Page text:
Monday, April 22, 2013

Hué, Vietnam

Our train from Ninh Binh to Hué.
Matt deciding what to do.
Hué's iconic citadel.
Inner walls and moat of the citadel.
Much of the citadel was destroyed during the Tet offensive in 1968. Some buildings remain and some are being restored.

Some sort of shelter within the citadel.

Thien Mu Pagoda, the tallest in Vietnam.

The car that the Buddhist monk, Thich Quang Duc was riding in Saigon before setting himself on fire. As seen in this pulitzer-prize winning photo. And the cover of Rage Against The Machine's album.

Our dragon boat.
Bree sips sugarcane juice on the side of the road.
Children actually reading in the bookstore.
If you know Matt, you know how excited he was when he saw this.
Assorted vegetarian versions of Vietnamese dishes for lunch.
We boarded the train in Ninh Binh, bound for Hué. Soft sleeper was unavailable so we went with hard sleeper, which is six berths per compartment as opposed to four. It would have been fine but the guy who had the bottom bunk (where people are supposed to sit during the day) decided he wanted to lay down for most of the journey. So that meant that our only option was to lay down in our upper bunks.  So the trip was mostly uncomfortable, but we've done worse. By around 6pm we arrived in Hué (pronounced hway).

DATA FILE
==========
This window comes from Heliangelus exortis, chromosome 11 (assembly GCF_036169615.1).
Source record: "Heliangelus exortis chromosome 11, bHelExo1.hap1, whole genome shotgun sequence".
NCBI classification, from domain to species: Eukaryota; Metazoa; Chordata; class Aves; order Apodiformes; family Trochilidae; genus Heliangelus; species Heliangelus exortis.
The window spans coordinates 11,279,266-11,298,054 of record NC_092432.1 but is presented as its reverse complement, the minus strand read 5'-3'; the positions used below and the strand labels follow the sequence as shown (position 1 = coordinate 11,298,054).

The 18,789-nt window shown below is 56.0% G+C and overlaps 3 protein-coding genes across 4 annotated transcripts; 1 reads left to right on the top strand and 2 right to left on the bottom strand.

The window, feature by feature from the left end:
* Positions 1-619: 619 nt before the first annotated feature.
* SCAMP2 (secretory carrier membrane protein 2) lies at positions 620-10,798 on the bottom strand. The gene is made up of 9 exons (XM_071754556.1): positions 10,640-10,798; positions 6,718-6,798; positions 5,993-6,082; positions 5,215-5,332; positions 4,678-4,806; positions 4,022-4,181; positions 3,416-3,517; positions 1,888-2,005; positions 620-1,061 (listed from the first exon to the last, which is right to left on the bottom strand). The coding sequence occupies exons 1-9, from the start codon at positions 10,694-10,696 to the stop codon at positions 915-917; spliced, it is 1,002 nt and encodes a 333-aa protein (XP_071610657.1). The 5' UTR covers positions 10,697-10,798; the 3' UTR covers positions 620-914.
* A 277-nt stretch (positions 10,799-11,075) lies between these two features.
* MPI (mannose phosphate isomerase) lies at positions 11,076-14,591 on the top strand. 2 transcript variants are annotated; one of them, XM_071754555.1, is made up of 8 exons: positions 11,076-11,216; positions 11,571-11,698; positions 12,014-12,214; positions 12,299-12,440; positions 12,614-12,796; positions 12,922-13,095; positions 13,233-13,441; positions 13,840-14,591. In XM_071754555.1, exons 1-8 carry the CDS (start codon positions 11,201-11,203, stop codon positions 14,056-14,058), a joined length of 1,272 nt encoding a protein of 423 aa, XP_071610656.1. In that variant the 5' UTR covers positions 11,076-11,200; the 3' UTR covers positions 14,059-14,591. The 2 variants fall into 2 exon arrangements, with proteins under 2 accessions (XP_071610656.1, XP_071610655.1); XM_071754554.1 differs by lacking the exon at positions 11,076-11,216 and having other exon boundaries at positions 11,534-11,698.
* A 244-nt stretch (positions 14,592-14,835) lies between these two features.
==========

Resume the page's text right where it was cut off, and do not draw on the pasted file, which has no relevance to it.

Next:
Hué was the capitol city of the Nguyen dynasty until the end of WWII. It was also the site of one of the bloodiest battles of the Vietnam War, which eventually left about 80% of the city destroyed. If you've ever seen Full Metal Jacket, the battle of Hué is where most of the fighting in that film takes place.

With the exception of the crumbled remains of most of the buildings within the citadel walls, you don't really get any sense if that turbulent history now. Hué is a major tourist stop but we never really felt overrun with tourists. And even the more touristy restaurants and bars have a good deal of locals mixing the crowd up.

We really liked Hué. It was easily walkable, had a laid-back vibe, and had really good food. The culinary history in Hué included several lords that were very picky eaters. And because of the strong Buddhist contingent, there are a lot of restaurants that are vegetarian or have vegetarian options.

As we left, I mentally put Hué on the list of places I'd like to spend more time in.

- Matt